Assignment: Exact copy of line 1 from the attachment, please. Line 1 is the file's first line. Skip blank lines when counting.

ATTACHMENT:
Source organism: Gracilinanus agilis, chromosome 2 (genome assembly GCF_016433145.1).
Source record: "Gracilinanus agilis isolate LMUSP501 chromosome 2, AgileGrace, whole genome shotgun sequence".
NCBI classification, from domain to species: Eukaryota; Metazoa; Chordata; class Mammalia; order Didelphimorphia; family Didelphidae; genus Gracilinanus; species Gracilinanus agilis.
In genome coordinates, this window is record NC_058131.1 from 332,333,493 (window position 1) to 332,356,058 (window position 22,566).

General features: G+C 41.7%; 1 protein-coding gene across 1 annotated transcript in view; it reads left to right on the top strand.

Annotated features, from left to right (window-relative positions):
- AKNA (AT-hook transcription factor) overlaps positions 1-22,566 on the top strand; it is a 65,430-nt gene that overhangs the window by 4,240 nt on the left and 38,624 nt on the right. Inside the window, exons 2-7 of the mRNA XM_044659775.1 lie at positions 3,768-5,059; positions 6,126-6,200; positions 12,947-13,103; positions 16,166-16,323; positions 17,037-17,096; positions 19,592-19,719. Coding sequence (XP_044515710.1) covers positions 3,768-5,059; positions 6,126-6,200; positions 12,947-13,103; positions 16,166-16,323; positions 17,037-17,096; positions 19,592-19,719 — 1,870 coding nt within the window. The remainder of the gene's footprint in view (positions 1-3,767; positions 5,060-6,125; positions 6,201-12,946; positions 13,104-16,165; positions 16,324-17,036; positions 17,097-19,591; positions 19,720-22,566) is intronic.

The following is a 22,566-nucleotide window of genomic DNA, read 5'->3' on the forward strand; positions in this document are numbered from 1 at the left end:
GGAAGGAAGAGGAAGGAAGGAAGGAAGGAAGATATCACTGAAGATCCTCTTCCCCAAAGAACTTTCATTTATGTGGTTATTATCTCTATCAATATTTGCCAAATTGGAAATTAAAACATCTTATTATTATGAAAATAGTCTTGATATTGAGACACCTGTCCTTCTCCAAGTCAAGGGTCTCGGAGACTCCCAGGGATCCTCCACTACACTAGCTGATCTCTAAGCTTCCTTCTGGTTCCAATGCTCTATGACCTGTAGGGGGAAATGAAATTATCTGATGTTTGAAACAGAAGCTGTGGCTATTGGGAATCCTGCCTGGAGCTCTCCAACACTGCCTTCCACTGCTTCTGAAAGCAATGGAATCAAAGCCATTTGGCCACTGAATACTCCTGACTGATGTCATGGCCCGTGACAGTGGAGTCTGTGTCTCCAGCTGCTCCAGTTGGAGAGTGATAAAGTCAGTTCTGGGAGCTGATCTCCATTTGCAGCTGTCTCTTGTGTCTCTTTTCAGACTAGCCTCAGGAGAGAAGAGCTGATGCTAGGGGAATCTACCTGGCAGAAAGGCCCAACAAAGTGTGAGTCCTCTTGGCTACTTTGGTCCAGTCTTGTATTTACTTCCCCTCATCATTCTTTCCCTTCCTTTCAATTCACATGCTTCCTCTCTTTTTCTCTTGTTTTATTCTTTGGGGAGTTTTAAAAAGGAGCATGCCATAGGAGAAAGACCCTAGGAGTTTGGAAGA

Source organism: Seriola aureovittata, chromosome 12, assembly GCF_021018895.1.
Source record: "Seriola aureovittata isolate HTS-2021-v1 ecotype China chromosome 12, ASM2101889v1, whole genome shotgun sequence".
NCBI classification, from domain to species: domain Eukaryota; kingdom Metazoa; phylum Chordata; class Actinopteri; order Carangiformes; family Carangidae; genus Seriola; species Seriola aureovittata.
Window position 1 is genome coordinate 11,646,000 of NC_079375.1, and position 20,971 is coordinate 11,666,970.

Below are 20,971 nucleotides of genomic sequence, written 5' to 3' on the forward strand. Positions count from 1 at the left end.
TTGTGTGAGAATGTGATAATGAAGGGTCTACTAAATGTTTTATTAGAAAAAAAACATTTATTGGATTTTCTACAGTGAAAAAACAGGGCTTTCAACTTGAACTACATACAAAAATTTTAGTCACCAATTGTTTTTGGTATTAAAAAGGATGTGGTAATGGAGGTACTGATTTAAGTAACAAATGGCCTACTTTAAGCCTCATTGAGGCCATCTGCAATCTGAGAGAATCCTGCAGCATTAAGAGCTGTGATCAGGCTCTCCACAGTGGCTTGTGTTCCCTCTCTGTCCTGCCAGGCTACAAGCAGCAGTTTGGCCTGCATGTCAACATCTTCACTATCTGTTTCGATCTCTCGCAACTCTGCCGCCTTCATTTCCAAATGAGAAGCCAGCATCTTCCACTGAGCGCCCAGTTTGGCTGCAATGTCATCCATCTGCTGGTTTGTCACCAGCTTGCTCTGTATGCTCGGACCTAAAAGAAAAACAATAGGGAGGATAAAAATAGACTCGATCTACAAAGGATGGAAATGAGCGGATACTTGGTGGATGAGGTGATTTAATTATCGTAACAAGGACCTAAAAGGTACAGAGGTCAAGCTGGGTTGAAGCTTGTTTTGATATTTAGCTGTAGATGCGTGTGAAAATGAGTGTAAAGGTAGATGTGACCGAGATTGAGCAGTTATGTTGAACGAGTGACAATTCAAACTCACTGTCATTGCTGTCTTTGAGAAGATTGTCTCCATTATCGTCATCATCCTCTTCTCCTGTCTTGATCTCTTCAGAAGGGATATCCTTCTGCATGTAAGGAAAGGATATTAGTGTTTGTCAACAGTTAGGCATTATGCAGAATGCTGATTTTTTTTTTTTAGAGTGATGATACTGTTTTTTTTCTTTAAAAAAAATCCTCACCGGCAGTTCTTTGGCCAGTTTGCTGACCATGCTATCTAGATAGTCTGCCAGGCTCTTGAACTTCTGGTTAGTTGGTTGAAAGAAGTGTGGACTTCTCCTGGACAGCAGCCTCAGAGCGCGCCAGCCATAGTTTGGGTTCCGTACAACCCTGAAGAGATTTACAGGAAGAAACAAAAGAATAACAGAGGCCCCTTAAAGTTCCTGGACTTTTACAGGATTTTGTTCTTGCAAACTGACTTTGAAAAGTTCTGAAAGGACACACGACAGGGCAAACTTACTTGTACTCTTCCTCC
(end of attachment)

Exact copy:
Source organism: Gracilinanus agilis, chromosome 2 (genome assembly GCF_016433145.1).